any suggestion please

Discussion in 'C++' started by bisuvious, Nov 8, 2006.

  1. bisuvious

    bisuvious Guest

    hello C++ gurus,

    I am having a problem and want help fom you.
    Here is my problem-------------

    I am designing a class for matrix which dynamically creates a 2d array
    to hold data and have its binary overloaded operators like +,-,* etc.
    Here is my codes:

    class matrix
    {
    public:
    matrix(int r, int c);
    ~matrix();
    matrix& operator = (const matrix& src); //assignment operator
    matrix operator + (const matrix& x); //addition operator

    private:
    int row;
    int column;
    int** data;

    };

    matrix::matrix(int r, int c)
    {
    //assign row and columns
    row = r;
    column = c;
    //now allocate memory for data
    data = new int* [row];
    for(int i = 0; i < column; ++i)
    data = new int[column];

    }

    matrix::~matrix()
    {
    //we need to free the memory allocated earlier
    if( data != NULL)
    {
    for(int i = 0; i < row; ++i)
    delete[] data;
    delete []data;
    }
    }

    matrix matrix::eek:perator + (const matrix& x)
    {
    matrix temp(row,column);

    //add 2 matrices and store the result into temp

    return temp;
    }

    If I want to add 2 matrices as

    matrix a(2,2), b(2,2), c(2,2);
    //initialise a,b with data
    c = a + b;

    then the following sequence of function calls happens:
    1. firstly invokes matrix::eek:perator + (matrix& x).
    2.Just after "return temp;" statement of +operator(), destructor for
    temp is called which deallocates the memory for temp.
    3.Then assignment operator for "c = a + b;" statement is called which
    tries to assign data from "temp" to "c". But here it fails due to
    unavailability of "temp" memory.

    Interestingly if I do not allow to delete memory in destructor then it
    works fine. Also if I use stack memory for the 2d array(do not allocate
    memory dynamically, that means say int data[3][3] ) then also fine.


    I do not want to solve this problem by using a 2nd parameter of type
    matrix and passing "c" in this parameter.


    any suggestion in this regards will be most welcome.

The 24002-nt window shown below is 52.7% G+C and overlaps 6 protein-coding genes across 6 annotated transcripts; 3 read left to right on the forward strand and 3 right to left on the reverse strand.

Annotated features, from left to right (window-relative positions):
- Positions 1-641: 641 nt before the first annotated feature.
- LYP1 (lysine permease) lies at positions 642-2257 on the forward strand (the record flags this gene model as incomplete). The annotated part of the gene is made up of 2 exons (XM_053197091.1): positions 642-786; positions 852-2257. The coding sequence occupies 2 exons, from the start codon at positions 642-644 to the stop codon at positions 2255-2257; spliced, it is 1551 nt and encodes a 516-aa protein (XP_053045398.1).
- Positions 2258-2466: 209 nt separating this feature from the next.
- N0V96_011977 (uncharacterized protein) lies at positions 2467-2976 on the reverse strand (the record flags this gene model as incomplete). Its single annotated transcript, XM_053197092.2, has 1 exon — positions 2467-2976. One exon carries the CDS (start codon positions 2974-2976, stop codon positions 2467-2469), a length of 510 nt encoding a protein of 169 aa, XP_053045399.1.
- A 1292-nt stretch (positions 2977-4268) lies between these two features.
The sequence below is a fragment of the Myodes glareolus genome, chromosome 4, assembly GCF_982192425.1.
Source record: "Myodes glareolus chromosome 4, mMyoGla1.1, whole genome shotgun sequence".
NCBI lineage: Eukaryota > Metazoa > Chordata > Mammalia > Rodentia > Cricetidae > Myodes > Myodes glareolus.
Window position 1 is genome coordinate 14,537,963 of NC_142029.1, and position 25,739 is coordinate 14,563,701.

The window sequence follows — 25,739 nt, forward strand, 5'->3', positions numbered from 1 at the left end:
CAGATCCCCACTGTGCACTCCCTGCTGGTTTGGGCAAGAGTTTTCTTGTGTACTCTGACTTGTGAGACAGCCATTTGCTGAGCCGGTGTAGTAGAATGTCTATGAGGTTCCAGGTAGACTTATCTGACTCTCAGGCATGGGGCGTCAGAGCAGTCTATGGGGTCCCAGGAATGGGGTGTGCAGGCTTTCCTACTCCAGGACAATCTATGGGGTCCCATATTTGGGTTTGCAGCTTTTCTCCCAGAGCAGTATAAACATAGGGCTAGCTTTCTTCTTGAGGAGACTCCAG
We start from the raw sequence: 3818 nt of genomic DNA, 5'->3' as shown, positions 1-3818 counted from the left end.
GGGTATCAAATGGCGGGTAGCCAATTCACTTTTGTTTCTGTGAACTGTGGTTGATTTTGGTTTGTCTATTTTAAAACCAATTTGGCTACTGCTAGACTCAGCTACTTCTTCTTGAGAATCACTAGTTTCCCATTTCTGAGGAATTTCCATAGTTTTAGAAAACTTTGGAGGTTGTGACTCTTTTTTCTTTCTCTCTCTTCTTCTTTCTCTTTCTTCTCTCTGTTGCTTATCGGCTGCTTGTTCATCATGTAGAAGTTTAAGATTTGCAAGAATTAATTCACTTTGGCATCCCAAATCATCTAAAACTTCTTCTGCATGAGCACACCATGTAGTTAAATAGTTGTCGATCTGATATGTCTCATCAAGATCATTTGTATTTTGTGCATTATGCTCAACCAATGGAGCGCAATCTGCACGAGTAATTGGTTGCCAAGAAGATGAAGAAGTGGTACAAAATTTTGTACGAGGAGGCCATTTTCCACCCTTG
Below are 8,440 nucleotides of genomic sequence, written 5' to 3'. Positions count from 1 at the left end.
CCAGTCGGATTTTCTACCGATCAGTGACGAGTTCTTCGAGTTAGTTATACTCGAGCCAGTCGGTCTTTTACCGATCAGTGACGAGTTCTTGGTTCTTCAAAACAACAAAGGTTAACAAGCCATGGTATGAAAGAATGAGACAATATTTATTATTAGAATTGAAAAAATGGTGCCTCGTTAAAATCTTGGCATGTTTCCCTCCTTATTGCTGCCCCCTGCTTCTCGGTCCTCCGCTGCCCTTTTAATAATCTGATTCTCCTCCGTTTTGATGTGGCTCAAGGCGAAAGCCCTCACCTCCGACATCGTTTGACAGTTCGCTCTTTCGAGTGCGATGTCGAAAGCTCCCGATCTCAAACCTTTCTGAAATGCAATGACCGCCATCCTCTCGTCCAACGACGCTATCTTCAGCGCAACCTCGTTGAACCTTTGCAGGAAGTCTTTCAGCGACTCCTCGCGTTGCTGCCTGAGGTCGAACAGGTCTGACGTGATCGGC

thanks

    bisuvius
     
    bisuvious, Nov 8, 2006
    #1
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  2. bisuvious wrote:

    > I am designing a class for matrix which dynamically creates a 2d array
    > to hold data and have its binary overloaded operators like +,-,* etc.
    > Here is my codes:
    >
    > class matrix
    > {
    > public:
    > matrix(int r, int c);
    > ~matrix();
    > matrix& operator = (const matrix& src); //assignment operator
    > matrix operator + (const matrix& x); //addition operator
    >
    > private:
    > int row;
    > int column;
    > int** data;
    >
    > };


    [snipped implementation]

    >
    > If I want to add 2 matrices as
    >
    > matrix a(2,2), b(2,2), c(2,2);
    > //initialise a,b with data
    > c = a + b;
    >
    > then the following sequence of function calls happens:
    > 1. firstly invokes matrix::eek:perator + (matrix& x).
    > 2.Just after "return temp;" statement of +operator(), destructor for
    > temp is called which deallocates the memory for temp.


    Right. Also the copy constructor matrix::matrix (const matrix&) is
    called to copy the result to the temporary that will live outside the
    call a + b to be assigned to c. Although you didn't supply such a copy
    constructor, there is one, e.g. the one that gets generated by the
    compiler. This automatically generated copy constructor will copy the
    class bit for bit, which means that you copy a pointer that already got
    deleted. Hence the crash.

    > 3.Then assignment operator for "c = a + b;" statement is called which
    > tries to assign data from "temp" to "c". But here it fails due to
    > unavailability of "temp" memory.
    >
    > Interestingly if I do not allow to delete memory in destructor then it
    > works fine. Also if I use stack memory for the 2d array(do not allocate
    > memory dynamically, that means say int data[3][3] ) then also fine.


    You are fine only out of coincidence. Provide a copy constructor and you
    have done this thing properly.

    Regards,
    Stuart
     
    Stuart Redmann, Nov 8, 2006
    #2
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